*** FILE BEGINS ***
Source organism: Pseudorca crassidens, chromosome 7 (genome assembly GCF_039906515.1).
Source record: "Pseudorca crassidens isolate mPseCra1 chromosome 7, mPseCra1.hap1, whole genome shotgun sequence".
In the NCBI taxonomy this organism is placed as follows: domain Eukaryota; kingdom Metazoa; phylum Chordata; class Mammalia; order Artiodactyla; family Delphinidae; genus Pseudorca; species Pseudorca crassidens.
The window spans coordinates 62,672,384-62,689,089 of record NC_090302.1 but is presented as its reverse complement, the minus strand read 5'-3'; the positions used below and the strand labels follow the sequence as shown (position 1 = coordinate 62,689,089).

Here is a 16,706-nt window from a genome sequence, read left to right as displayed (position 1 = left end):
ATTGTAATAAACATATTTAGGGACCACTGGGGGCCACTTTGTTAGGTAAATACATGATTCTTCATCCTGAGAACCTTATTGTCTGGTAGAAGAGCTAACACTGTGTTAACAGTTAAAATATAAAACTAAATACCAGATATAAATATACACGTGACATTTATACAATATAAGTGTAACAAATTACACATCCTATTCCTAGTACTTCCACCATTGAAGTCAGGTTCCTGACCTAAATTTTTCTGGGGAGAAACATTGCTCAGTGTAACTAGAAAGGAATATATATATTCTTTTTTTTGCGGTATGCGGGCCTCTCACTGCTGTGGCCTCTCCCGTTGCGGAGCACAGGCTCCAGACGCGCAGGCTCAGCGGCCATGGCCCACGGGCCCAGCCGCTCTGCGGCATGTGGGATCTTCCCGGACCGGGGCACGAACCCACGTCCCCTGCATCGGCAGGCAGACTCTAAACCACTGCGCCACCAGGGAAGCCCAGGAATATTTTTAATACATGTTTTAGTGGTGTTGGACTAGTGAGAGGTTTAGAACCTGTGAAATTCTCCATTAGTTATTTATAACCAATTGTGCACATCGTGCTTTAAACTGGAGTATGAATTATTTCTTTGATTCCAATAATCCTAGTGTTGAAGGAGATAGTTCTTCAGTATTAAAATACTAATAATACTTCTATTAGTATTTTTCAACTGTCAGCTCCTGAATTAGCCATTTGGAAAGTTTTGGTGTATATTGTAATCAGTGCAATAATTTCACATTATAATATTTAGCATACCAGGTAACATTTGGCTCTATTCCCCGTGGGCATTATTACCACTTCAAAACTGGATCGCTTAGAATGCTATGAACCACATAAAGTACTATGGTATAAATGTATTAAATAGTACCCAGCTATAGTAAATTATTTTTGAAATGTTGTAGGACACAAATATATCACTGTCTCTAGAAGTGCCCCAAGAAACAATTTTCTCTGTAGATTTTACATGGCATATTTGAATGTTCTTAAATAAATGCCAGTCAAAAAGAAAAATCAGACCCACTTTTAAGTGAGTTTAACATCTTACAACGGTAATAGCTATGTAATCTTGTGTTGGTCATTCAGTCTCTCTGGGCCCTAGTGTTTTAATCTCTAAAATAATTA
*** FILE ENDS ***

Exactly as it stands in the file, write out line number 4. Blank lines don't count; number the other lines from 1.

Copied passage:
The window spans coordinates 62,672,384-62,689,089 of record NC_090302.1 but is presented as its reverse complement, the minus strand read 5'-3'; the positions used below and the strand labels follow the sequence as shown (position 1 = coordinate 62,689,089).